For the past couple years at this time I begin to wonder to myself, just what the animal I may harvest this season is doing right now and what kind of life has it had? I wonder what twists of fate will cause us to cross paths at just the right moment. When that moment comes I hope I honor that animal and its life with a true and humane shot. Its why I practice every chance I get. I never felt like this when I used to hunt with my old crew and the emphasis was on other, petty priorities. I do feel empathy now for all those animals who will be harvested by people who do not respect or revere them as they deserve. As for an animal I may harvest this year, I’m sure I will be eleated as it would be my first traditional harvest but, I hope I also feel a slight sense of remorse. An animal must give its life for me to enjoy the ultimate success of our sport. That is something I hope to never take lightly again. The hunt is what you make it and I hope to make mine memorable whether I am successful or not.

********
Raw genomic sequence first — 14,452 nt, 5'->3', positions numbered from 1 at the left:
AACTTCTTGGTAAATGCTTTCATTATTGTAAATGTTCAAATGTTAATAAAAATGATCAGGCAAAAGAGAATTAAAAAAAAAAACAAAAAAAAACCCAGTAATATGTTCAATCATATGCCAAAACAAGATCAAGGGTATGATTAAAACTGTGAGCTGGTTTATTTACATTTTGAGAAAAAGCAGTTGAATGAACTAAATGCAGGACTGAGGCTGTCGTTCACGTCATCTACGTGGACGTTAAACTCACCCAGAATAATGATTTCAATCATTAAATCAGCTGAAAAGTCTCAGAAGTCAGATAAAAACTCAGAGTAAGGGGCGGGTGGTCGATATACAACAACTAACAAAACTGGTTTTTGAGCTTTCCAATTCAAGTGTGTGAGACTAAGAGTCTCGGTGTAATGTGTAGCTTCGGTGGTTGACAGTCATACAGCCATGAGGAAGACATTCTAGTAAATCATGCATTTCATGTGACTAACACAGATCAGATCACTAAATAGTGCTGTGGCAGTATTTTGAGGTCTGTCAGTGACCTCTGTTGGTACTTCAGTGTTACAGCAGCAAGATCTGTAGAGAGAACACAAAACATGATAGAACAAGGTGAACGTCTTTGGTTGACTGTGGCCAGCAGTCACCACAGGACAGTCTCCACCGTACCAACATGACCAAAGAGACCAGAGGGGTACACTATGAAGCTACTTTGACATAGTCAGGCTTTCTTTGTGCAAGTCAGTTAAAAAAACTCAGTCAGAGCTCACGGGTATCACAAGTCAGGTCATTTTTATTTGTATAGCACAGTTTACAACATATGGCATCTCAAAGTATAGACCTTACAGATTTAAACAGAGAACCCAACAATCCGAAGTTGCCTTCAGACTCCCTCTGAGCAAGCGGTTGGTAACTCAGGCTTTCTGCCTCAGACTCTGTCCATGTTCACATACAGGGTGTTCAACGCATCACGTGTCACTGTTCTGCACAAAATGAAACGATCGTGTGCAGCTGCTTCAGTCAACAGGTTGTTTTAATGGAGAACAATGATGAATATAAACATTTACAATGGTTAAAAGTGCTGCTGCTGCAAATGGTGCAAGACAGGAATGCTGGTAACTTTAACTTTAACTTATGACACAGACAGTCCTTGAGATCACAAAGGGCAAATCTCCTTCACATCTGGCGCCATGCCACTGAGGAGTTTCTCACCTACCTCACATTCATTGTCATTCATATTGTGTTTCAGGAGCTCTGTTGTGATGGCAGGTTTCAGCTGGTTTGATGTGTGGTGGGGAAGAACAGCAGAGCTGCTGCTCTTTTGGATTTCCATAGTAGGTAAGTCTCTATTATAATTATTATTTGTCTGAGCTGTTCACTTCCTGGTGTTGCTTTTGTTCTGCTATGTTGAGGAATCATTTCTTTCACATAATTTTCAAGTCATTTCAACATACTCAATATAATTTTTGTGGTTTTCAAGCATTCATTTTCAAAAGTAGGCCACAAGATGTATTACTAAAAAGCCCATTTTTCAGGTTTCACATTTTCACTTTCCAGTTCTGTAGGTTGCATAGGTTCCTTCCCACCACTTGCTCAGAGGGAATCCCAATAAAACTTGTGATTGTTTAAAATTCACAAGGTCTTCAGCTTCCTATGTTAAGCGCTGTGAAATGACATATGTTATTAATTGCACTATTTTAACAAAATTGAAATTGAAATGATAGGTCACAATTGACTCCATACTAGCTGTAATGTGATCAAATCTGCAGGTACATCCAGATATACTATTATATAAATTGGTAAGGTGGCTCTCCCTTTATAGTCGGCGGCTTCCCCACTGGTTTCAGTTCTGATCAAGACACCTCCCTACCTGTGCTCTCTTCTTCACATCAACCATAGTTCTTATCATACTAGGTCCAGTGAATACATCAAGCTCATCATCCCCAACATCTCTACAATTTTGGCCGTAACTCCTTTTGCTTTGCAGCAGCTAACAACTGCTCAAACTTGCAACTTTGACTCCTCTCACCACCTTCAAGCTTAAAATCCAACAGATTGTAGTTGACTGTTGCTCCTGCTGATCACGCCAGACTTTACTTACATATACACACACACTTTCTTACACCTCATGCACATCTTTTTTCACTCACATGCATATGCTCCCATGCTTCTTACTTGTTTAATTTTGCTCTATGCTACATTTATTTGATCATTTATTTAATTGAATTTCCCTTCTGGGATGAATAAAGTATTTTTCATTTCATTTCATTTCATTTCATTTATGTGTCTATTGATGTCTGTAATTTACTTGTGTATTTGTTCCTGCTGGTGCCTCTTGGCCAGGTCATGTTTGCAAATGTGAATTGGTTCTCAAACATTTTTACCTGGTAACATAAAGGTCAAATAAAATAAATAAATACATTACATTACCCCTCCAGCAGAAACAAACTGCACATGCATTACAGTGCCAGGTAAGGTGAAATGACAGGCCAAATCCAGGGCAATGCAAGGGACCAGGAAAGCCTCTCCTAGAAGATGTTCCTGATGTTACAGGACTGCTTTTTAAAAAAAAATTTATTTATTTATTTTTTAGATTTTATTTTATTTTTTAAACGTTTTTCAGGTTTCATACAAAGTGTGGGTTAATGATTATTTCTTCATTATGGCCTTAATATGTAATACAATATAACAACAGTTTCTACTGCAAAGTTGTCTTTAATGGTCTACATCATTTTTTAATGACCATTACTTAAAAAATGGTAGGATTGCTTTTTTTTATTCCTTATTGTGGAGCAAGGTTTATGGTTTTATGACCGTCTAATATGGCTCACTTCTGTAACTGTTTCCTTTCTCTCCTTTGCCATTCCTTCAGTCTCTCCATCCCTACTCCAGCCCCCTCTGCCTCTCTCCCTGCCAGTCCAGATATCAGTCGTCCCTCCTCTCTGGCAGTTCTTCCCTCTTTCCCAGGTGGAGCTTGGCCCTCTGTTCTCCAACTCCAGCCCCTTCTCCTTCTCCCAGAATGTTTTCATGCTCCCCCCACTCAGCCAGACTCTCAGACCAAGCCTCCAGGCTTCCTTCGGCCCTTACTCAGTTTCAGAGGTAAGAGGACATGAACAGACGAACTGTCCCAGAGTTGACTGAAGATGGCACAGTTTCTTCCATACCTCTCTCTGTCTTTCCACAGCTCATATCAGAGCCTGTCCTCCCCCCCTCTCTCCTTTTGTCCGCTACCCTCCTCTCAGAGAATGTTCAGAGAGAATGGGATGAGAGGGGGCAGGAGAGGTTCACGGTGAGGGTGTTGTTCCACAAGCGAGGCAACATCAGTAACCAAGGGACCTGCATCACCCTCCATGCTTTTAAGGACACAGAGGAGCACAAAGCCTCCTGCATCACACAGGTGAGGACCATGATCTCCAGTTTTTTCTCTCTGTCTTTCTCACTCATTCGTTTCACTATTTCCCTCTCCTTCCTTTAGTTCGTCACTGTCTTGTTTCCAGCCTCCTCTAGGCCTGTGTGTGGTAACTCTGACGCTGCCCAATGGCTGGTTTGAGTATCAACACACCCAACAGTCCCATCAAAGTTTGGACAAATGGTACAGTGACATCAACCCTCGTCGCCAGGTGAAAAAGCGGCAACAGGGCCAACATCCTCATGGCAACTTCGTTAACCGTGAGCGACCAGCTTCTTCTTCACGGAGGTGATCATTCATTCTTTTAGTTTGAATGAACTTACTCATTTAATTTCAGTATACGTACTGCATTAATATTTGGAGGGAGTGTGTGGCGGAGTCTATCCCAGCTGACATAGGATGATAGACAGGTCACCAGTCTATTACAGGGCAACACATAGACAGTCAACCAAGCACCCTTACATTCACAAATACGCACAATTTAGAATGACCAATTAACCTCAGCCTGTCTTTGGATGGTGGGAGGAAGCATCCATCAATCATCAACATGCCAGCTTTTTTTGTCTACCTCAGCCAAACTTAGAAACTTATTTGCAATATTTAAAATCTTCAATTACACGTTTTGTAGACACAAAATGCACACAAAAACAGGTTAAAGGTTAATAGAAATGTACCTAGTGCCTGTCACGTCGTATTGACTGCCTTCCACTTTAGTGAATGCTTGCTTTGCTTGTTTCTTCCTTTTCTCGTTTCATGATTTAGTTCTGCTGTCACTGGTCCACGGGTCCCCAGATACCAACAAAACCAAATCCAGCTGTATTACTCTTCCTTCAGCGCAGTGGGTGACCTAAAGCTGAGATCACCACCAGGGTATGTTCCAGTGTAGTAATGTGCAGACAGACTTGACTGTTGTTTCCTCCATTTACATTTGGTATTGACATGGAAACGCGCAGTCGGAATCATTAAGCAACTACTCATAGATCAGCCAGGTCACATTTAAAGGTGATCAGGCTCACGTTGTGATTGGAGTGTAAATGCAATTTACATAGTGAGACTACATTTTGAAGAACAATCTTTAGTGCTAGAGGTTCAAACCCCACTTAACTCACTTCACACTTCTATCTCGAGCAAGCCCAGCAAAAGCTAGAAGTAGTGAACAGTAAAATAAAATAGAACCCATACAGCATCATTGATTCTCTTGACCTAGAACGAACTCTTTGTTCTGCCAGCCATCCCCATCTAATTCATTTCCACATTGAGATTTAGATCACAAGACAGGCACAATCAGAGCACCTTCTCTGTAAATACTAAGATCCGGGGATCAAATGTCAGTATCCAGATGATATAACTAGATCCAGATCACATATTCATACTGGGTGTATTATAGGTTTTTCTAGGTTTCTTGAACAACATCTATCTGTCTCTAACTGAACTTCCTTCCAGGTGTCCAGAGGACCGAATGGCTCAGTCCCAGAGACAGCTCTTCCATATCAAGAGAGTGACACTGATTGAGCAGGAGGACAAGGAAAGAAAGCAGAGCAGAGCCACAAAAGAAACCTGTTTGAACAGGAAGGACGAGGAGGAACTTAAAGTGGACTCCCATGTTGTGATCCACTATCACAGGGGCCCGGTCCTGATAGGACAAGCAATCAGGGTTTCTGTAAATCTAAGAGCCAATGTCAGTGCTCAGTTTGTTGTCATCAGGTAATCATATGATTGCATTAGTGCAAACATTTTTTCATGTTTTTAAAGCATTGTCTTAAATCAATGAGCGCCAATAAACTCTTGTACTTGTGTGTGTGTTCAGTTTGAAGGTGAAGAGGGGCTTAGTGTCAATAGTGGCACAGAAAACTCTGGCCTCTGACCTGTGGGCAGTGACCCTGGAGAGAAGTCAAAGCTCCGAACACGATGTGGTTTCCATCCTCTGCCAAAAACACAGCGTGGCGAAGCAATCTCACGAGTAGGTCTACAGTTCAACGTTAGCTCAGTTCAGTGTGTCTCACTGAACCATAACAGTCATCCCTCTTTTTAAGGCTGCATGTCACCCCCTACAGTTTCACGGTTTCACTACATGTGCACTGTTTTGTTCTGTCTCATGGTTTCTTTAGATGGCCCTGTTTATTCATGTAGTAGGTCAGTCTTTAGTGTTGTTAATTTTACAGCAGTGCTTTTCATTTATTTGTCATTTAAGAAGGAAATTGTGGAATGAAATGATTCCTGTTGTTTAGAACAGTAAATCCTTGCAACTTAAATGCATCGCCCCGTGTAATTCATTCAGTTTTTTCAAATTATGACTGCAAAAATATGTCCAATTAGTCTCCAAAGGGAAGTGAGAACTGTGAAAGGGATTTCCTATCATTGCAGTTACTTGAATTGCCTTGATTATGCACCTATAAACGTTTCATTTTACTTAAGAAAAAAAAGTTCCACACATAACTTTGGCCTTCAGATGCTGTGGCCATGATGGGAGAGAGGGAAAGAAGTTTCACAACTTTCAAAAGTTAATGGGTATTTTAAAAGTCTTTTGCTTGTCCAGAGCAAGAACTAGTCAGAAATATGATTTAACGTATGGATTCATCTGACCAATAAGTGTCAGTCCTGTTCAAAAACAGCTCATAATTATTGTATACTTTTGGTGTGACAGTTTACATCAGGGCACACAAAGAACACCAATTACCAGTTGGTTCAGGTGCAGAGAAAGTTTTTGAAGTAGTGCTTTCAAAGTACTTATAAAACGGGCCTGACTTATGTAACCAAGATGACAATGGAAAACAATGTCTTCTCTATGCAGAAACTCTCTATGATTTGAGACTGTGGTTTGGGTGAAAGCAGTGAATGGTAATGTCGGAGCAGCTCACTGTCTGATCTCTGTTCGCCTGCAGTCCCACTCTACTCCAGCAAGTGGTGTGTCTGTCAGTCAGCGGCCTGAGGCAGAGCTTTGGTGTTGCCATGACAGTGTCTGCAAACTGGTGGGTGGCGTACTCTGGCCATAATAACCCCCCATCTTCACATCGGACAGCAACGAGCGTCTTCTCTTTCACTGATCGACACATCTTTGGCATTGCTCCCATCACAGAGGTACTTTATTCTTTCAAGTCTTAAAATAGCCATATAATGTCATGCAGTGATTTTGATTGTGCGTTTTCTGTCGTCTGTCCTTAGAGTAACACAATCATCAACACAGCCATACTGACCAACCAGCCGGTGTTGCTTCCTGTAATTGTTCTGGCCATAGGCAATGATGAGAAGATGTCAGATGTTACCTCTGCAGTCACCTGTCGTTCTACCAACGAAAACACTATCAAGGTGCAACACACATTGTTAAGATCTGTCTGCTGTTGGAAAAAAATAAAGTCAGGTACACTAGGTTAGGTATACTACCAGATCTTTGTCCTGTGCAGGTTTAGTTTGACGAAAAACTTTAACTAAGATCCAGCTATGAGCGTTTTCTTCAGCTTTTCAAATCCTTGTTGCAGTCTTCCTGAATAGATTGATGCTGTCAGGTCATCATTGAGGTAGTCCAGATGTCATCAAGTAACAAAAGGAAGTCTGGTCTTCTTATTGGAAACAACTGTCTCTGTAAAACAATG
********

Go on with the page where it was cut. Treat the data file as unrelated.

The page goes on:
• Kent Hansen
      Member
      Post count: 9

      You ask, “Does anybody else feel like that?” Unequivocally and without exception, “YES.” The feeling doesn’t hit me until I’ve reduced a living being to “corpse.” It’s when I walk up to a deer or bear or squirrel for that matter that is lying dead at my hand that I feel remorse. They are all beautiful creatures that want to live just as you and I. I think it’s natural to feel that way. Don’t get me wrong, taking a wild animal with a primitive, short range weapon is very rewarding for the skill it requires (that’s probably why you chose to hunt traditionally). But being remorseful is a very human emotion that comes to those who care deeply about life and the animals they hunt…